What is an allergy?

50 million Americans are allergic to something. Yes, allergy is that common. Be it pollen, food or animal dander, there are plenty of such allergens around us causing different types of allergies that include allergic rhinitis, asthma, food allergies, insect venom allergy, drug allergies, latex allergies, eczema, allergic conjunctivitis, chemical sensitivity, and so. However, among all the types of allergies known, food allergy is one of the most common allergies. 

Food Allergies

Food allergies are common. However, they are not the same as food poisoning or food intolerance. Food poisoning occurs when you become ill after consuming spoilt food whereas intolerance is when the body is not able to digest a particular food type. For example, lactose intolerance is a common food intolerance where the body is unable to digest lactose. On the other hand, food allergies occur when the body’s immune system identifies a particular food protein as an allergen or a potential threat. To combat this foreign substance, the body produces specific antibodies and releases potent chemicals, like histamine. As a result, you develop symptoms like itching, swelling, coughing, wheezing, and in severe cases, a life-threatening condition called anaphylaxis. 

Common food allergies and allergens

Does your nose start running the moment you have hot spicy food? Do you get diarrhea if you eat cheese? These are common food reactions that many of us develop mostly due to food intolerance. Food allergy occurs when the body’s immune system identifies harmless food as allergens or foreign substances and starts reacting to it. From mild skin rashes to swelling of lips, and gasping for breath in severe cases are common signs of food allergies. Although they are serious, you can manage food allergies. Here are some of the most common food allergens

  • Milk (mostly in children)
  • Eggs
  • Peanuts
  • Tree nuts, like walnuts, almonds, pine nuts, brazil nuts, and pecans
  • Soy
  • Wheat 
  • Fish (mostly in adults)
  • Shellfish (mostly in adults)

Some food allergens may cause allergic reactions in some individuals although these are rare:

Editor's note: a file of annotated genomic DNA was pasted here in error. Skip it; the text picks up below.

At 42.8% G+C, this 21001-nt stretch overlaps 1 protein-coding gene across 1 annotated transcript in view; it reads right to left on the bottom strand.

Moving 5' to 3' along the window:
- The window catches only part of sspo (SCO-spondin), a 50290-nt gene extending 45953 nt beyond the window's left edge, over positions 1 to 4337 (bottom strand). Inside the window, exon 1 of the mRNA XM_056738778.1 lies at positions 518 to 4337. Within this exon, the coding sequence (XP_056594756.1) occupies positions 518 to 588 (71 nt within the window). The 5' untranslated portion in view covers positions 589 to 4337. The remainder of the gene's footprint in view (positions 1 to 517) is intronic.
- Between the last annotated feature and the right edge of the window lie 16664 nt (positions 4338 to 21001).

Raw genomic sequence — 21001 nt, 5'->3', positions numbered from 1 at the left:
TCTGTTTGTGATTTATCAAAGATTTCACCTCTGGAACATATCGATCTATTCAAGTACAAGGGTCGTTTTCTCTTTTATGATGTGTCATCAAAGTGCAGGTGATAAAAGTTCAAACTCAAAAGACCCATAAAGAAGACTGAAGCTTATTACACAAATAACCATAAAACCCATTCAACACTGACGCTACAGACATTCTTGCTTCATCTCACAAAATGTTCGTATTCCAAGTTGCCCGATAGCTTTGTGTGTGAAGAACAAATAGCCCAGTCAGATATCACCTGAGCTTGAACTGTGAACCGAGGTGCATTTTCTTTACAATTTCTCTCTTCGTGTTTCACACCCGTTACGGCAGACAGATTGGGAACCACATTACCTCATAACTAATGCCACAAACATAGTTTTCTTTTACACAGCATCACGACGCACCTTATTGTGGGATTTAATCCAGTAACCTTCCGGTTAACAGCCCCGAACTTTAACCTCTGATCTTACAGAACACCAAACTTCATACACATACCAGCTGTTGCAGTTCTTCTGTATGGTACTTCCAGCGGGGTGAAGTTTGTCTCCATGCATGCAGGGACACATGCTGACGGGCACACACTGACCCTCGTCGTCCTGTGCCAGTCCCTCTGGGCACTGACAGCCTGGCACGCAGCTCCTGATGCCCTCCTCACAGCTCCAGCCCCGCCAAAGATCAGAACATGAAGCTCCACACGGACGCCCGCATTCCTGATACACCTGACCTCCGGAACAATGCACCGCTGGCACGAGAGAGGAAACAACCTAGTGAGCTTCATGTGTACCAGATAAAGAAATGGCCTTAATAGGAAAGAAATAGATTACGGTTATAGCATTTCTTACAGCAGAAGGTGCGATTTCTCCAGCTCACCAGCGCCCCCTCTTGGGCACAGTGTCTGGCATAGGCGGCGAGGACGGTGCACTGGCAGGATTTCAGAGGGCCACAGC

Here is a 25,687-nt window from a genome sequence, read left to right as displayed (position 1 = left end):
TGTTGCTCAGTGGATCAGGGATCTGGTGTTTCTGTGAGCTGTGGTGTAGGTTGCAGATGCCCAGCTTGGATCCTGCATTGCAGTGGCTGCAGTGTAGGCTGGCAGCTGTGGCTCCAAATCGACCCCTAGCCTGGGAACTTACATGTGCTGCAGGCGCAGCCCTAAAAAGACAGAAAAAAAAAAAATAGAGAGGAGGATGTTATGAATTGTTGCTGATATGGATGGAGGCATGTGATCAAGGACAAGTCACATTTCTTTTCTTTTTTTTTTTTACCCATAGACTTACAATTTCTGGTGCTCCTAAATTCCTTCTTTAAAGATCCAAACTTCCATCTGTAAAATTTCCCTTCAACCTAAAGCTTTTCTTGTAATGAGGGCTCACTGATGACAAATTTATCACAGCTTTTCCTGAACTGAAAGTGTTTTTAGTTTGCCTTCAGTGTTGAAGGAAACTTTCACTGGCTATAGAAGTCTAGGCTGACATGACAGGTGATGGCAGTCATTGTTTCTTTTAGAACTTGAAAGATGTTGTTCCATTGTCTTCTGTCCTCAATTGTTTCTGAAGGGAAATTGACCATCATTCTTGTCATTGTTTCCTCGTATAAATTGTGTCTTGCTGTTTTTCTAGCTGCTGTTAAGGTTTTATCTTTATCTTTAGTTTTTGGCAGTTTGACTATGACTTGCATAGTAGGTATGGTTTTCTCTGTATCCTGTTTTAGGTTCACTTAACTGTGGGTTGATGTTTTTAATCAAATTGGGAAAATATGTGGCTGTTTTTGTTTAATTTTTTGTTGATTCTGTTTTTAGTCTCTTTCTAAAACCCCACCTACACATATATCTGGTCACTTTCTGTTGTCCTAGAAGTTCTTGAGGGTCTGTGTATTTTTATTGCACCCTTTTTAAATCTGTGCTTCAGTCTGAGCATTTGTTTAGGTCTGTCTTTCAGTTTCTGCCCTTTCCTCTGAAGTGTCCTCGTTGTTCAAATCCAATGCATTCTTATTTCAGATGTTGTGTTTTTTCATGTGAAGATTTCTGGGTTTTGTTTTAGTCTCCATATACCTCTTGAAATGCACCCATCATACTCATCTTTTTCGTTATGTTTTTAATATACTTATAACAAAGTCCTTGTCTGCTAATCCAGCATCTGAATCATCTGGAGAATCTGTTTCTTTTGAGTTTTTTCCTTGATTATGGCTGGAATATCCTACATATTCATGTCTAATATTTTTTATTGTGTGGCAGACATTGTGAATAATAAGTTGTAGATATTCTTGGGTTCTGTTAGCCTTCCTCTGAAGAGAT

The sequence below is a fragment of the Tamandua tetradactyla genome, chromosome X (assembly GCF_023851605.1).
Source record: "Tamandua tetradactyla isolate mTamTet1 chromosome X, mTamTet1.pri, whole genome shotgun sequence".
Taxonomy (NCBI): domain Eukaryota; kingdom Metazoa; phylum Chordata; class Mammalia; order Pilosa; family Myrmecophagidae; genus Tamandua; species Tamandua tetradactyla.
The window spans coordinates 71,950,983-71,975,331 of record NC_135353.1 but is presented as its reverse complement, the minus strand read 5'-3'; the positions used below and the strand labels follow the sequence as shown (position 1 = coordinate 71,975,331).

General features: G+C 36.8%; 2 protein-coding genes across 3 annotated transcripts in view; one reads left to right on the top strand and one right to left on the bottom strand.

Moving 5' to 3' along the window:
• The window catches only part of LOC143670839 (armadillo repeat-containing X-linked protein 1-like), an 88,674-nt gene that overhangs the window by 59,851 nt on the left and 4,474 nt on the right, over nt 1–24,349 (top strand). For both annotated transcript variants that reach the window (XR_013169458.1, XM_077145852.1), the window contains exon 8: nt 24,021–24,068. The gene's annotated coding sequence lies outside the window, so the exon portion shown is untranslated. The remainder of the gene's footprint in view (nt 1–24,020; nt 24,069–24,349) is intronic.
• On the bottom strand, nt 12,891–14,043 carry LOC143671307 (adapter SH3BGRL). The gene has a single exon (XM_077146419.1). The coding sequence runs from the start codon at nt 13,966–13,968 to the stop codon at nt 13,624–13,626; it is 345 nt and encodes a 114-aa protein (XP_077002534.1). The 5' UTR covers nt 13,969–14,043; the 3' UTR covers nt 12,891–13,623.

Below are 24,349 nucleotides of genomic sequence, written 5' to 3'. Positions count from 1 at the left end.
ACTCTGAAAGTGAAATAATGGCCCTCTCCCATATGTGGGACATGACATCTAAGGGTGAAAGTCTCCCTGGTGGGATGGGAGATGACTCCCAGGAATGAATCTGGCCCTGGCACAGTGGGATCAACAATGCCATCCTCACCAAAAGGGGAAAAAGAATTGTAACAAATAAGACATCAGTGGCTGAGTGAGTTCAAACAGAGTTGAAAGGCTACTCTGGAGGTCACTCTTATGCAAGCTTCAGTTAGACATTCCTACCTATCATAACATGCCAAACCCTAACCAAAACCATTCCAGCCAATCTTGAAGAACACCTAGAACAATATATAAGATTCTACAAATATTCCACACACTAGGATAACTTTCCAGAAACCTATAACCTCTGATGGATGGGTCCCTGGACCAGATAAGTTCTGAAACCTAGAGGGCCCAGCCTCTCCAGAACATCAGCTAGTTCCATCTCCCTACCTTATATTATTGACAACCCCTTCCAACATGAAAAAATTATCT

• Corn
  • Gelatin
  • Meat – beef, chicken, mutton, and pork
  • Seeds, often sesame, sunflower, and poppy
  • Spices, such as caraway, coriander, garlic, and mustard

Common symptoms of food allergy

Allergic symptoms can be from mild to severe. Symptoms may appear immediately after eating the food or hours later. Watch out for these signs to detect food allergy:

Mild symptoms 

  • Skin rash
  • Itching
  • Red and swollen skin
  • Itchy mouth and ear
  • Runny or stuffed nose
  • Sneezing and dry cough
  • Throwing up
  • Stomach upset and stomach ache
  • Diarrhea

Moderate symptoms

  • Swollen lips, tongues, throat
  • Chest pain and uneven heartbeat
  • Trouble breathing and swallowing

Severe symptoms

In severe cases, a food allergy can become life-threatening which is known as anaphylaxis. People who have asthma are more prone to develop anaphylaxis from food allergies. If you are prone to it, your doctor may suggest you to carry epinephrine injectables.  

Know about the hidden triggers

The best way to avoid a food allergy is to avoid the food. For this, you need to identify the hidden triggers. For example, if you are allergic to egg, know the ingredients before consuming a piece of cake or a cookie because it might contain eggs! Similarly, if you are allergic to milk protein, know that a piece of hotdog may contain milk protein. 

How many people have food allergies?

As we already mentioned, food allergy is extremely common. Researchers estimate that 32 million Americans have food allergies. Studies published in 2018 and 2019 estimate the number of Americans of all ages who have convincing symptoms of allergy to specific foods:

  • shellfish: 8.2 million
  • milk: 6.1 million
  • peanut: 6.1 million
  • tree nuts: 3.9 million
  • egg: 2.6 million
  • finfish: 2.6 million
  • wheat: 2.4 million
  • soy: 1.9 million
  • sesame: 0.7 million

While most children outgrow food allergies, for most adults it is incurable. However, a food allergy can be managed by avoiding the particular food. Reach out to your doctor immediately if you develop symptoms as mild symptoms may become severe and life-threatening at times.  

It is also advisable to keep a diligent record of your meals. This will help you analyze the foods that you eat, along with any symptoms you might experience once you have consumed the food. Such a food diary will help you take charge of your health.